CHINA’S economy had an unexpected downturn in 2018. Industrial upgrading, economic policy battles and trade friction with the United States all contributed to the slowdown. The government is implementing policy measures aimed at stabilising economic momentum, but downward pressure on the economy will likely continue in 2019.
If the government is able to fine-tune its economic policies and adopt counter-cyclical measures, China can still achieve a robust pace of economic growth this year — as long as trade friction risks remain under control.
The so-called “middle-income trap challenge” led to a slowdown in China’s growth after 2010. GDP per capita rose from US$3,600 in 2007 to almost US$10,000 in 2018.
Having lost the low-cost advantage, China must build new industries through innovation and industrial upgrading to support the next phase of its economic development. Moderation of growth will likely continue until this battle between old and new industries ends.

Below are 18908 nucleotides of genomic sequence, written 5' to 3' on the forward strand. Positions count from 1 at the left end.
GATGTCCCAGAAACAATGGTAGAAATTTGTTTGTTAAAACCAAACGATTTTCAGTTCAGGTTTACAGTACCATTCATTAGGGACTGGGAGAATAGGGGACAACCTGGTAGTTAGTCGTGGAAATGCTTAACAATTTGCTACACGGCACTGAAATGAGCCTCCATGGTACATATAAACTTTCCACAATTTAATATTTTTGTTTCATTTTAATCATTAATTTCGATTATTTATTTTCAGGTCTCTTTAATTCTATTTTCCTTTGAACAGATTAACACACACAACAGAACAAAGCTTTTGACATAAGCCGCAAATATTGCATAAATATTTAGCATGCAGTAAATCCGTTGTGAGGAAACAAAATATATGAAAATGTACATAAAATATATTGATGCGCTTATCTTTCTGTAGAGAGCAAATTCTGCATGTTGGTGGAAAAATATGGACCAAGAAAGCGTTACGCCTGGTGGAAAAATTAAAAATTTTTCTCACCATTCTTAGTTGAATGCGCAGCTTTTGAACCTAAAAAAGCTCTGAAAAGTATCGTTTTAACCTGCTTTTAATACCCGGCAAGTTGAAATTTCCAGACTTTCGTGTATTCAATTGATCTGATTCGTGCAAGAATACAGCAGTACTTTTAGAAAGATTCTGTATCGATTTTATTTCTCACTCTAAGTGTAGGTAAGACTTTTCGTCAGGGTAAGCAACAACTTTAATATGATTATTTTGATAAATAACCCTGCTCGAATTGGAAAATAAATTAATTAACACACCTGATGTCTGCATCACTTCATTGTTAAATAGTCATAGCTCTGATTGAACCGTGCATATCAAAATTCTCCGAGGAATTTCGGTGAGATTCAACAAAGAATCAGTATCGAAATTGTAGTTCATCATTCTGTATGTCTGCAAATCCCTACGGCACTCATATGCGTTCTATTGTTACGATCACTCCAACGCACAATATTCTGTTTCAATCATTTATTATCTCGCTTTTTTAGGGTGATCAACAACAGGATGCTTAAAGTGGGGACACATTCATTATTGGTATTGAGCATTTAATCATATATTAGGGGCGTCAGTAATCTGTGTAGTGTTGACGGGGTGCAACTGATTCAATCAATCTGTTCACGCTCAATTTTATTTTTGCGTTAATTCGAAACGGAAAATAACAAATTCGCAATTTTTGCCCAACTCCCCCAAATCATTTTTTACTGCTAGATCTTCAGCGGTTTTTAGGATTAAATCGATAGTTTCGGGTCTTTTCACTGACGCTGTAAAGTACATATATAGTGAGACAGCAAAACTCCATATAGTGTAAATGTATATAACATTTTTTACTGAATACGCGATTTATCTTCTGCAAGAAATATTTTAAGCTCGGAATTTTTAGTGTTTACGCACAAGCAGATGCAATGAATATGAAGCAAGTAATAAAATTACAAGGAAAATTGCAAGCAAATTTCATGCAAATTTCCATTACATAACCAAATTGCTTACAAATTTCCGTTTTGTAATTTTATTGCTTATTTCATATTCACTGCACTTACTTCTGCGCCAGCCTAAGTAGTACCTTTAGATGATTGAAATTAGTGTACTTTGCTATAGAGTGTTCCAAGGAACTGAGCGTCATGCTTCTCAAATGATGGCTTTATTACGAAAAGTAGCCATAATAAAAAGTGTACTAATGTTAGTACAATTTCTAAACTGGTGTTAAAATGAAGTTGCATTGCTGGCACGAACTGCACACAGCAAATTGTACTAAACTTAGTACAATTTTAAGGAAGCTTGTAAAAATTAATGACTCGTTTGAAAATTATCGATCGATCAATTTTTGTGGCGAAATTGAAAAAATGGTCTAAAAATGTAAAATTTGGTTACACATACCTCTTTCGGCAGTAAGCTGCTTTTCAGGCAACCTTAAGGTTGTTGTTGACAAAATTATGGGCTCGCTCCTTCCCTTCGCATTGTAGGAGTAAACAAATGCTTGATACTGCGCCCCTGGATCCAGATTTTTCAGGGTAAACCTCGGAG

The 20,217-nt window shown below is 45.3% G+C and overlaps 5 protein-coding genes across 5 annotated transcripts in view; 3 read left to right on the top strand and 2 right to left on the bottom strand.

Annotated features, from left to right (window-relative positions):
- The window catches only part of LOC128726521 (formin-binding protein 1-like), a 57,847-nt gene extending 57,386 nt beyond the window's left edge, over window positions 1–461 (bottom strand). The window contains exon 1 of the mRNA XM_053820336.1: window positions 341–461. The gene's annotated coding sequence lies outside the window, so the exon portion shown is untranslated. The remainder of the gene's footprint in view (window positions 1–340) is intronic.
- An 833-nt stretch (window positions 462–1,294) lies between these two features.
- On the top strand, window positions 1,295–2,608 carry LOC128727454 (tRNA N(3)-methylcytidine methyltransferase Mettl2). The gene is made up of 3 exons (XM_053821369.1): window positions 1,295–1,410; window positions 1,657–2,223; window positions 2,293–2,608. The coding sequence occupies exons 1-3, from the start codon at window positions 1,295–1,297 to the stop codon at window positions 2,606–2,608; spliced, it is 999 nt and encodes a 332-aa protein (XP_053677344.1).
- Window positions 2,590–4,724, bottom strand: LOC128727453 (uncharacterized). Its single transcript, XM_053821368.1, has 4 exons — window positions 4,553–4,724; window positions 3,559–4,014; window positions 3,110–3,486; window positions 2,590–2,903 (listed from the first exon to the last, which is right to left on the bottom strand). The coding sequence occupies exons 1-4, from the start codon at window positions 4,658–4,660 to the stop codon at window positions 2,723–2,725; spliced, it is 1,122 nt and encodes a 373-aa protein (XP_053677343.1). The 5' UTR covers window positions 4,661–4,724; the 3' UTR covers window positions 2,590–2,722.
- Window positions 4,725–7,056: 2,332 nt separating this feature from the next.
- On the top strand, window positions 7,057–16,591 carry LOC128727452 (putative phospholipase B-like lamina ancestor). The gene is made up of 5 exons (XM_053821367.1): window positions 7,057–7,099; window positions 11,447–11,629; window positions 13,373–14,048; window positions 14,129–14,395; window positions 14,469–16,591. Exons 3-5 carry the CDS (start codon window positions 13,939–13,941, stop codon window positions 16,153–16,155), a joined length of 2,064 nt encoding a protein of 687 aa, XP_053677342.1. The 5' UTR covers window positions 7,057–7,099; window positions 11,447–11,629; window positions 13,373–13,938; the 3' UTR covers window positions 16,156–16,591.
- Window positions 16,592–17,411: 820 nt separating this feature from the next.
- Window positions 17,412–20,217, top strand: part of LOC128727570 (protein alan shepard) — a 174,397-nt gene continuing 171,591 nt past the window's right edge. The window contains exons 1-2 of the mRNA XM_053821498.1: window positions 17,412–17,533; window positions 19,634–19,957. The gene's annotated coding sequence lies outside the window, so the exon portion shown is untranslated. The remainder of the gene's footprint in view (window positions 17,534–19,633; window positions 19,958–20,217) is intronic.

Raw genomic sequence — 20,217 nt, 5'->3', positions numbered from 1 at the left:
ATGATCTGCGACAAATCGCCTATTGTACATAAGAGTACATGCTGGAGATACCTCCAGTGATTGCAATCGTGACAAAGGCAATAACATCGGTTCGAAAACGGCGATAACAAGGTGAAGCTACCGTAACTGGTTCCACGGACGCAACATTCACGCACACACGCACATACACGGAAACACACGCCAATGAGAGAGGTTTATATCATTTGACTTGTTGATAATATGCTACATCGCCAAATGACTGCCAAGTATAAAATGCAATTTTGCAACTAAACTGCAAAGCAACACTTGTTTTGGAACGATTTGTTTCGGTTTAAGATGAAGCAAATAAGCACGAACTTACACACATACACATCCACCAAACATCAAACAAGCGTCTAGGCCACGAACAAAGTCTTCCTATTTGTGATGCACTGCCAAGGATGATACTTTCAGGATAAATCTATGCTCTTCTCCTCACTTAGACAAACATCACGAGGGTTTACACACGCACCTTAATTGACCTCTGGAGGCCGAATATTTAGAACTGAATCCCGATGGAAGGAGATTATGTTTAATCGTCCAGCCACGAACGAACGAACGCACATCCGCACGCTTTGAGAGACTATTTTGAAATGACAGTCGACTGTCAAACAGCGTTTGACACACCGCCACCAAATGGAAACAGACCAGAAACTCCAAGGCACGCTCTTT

The sudden weakening of growth momentum in 2018 is mainly attributable to two new developments. One is the government’s three economic policy battles — cleaning up the environment, controlling systemic financial risks, and alleviating poverty — that were launched in early 2018. All are necessary to improve the quality of economic growth. But the first two slowed growth down directly.
To clean up the environment the government abruptly shut down many high pollution production facilities, especially in northern China. To reduce financial risks, regulatory authorities took measures to control shadow banking transactions. This led to a reduction of total social financing and economic activities cooled quickly.
Unexpectedly, these policies hit the private sector hard. Although policymakers did not specifically target private enterprises, they typically have lower environmental standards and receive more funding through shadow banking. This created disproportionate difficulties for the private sector, prompting nation-wide debate about its position in the Chinese economy.